In one of the ongoing sagas of this blog, and on a day apparently dedicated to fair trial issues (see previous post), the Appeals Chamber of the ICTY issued a decision today granting the motion to review of the Appeals Judgment in the Slivancanin case. The Judgment had controversially added, with two judges dissenting, a new conviction for aiding and abetting murder as a violation of the laws and customs of war. As I commented in the past, a first request for review for initially rejected. However, Counsel made a new motion based on the existence of new evidence, which was heard early June. It is this new fact as defined by article 26 of the Statute that compels the Chamber to allow the possible revision of the Judgment.
The new fact, which is witness evidence that the accused did not in fact express the mens rea for the crime in a conversation, contrary to what had been found by the Appeals Chamber. In accepting this, the Chamber finds that (p. 4):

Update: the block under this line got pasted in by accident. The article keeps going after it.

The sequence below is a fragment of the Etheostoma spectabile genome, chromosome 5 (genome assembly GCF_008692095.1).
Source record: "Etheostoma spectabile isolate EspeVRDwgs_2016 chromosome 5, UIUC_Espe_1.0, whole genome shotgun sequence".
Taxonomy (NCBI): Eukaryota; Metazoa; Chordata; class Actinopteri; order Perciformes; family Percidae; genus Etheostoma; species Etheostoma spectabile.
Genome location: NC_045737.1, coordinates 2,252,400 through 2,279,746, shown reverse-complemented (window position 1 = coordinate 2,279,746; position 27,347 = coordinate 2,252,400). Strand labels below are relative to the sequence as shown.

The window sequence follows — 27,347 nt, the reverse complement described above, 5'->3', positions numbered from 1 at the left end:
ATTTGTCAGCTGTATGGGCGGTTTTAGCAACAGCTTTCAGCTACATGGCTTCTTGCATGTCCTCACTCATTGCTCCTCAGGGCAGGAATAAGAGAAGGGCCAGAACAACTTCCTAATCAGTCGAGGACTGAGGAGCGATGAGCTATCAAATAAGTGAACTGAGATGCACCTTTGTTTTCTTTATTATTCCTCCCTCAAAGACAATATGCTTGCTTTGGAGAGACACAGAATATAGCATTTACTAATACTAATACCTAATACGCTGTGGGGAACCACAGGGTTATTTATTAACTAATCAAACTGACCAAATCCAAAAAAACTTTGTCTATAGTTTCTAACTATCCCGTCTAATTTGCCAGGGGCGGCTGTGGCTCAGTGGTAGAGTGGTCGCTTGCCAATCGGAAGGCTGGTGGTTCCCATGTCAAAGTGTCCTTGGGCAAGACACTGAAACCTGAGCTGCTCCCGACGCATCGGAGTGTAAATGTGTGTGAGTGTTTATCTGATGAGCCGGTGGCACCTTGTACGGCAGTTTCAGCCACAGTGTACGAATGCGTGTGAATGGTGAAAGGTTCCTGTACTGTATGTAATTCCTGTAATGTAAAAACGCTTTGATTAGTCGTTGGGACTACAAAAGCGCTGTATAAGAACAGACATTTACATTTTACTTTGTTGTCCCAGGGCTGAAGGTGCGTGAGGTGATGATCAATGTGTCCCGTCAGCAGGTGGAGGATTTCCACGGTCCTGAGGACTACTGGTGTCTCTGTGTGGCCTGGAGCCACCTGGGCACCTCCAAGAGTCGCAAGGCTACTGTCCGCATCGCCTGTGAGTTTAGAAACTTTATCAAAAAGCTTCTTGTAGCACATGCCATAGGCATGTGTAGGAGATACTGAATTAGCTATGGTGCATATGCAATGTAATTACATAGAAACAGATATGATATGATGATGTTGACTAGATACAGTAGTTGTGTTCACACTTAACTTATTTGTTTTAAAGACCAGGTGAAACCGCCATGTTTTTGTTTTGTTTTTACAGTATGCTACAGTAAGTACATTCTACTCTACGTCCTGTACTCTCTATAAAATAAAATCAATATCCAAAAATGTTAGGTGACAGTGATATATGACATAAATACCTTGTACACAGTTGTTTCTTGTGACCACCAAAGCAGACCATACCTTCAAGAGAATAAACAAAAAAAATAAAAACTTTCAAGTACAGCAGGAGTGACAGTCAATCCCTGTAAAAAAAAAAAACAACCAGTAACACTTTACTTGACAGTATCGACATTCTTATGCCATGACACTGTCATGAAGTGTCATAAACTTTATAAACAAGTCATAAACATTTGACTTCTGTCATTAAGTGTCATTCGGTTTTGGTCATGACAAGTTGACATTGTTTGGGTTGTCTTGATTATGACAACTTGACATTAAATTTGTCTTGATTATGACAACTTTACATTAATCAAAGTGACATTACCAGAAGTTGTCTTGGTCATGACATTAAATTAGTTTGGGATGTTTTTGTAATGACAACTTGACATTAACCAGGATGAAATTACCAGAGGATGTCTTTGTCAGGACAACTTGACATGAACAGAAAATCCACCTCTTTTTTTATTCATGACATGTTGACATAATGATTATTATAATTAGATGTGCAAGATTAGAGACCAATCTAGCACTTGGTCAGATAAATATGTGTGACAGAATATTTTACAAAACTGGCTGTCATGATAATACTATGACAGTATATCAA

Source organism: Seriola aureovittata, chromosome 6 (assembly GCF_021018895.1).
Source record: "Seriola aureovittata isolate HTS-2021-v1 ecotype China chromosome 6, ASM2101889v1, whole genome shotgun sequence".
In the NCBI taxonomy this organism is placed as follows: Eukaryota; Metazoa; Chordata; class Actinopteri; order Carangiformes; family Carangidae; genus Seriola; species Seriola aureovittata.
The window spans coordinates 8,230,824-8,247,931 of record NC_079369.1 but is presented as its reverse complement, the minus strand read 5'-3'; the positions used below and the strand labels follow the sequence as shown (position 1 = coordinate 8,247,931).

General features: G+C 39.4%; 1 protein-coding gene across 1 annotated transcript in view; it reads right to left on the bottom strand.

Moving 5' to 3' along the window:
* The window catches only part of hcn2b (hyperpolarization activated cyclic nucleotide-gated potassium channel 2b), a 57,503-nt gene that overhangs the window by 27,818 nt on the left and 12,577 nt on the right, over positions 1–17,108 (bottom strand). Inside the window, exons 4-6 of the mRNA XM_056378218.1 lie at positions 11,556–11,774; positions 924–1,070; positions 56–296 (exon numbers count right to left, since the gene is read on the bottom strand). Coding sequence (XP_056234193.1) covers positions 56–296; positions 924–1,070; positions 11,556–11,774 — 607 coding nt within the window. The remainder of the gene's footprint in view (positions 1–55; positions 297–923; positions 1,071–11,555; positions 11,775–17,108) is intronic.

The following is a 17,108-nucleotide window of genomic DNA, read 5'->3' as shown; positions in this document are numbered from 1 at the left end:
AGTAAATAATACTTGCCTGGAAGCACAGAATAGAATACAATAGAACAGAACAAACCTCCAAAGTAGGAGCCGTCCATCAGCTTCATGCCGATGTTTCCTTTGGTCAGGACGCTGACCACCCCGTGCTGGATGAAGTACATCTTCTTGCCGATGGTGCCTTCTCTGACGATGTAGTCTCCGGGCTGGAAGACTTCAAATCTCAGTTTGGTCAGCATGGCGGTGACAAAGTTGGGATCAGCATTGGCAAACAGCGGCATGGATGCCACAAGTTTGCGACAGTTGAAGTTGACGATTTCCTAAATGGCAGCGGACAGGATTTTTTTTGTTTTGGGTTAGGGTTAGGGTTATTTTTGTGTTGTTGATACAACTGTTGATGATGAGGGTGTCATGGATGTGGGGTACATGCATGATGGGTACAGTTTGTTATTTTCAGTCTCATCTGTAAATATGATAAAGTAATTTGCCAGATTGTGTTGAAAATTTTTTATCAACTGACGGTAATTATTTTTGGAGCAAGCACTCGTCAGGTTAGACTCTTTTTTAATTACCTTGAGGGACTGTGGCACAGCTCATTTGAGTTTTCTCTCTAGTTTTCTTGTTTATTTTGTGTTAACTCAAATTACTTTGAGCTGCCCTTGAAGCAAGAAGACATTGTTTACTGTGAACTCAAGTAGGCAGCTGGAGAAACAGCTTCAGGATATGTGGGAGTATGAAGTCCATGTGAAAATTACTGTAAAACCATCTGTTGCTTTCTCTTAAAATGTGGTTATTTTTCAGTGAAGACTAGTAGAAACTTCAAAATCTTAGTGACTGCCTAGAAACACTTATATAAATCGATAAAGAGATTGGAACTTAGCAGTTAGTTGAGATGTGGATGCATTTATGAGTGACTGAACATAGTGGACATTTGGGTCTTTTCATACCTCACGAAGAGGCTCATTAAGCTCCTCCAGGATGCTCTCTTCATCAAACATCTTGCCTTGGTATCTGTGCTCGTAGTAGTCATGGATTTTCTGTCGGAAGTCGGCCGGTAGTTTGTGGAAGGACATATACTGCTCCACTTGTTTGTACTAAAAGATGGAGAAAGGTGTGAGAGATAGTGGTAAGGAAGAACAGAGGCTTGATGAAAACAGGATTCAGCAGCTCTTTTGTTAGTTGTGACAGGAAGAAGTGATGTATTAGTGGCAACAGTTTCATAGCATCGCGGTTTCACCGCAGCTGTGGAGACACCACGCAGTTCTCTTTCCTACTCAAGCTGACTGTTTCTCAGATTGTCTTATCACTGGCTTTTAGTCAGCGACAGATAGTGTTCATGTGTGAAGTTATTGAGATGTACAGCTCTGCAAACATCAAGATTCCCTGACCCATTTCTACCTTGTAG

Although the Panic New Fact was discoverable through due diligence by Sljivančanin’s counsel, review of the Mrksic and Sljivančanin Appeal Judgement is necessary because the impact of the Panic New Fact, if proved, is such that to ignore it would lead to a miscarriage of justice.
This is of course perfectly reasonable… but is a little ironic given the way the case unfolded. Indeed, the Trial Chamber had drawn no conclusion from the conversation between Mrksic and Sljivancanin under consideration. It was only the Appeals Chamber which inferred from the conversation that Mrkšić must have told Šljivančanin that he had withdrawn the “JNA” protection from the prisoners of war held at Ovčara, subsequently “relied on these findings to conclude that Sljivančanin possessed the mens rea for aiding and abetting murder as a violation of the laws or customs of war” (p. 3). How could the defense be expected to provide evidence on an event that the Trial Chamber had not even found as being relevant? It is only with the Appeals Judgment, where the judges are basically reviewing evidence as if they were the trial chamber, that the Defense can actually know what evidence it has to contest. That’s hardly compliant with fair trial rights!
The granting of the motion is obviously a step in the right direction for making sure those rights are respected, but it doesn’t remedy the profound flaw of a process which allows the Appeals Chamber to de facto review evidence as a Trial Chamber would and reverse acquittals without any possible appeal from the new conviction in clear contradiction with human rights standards.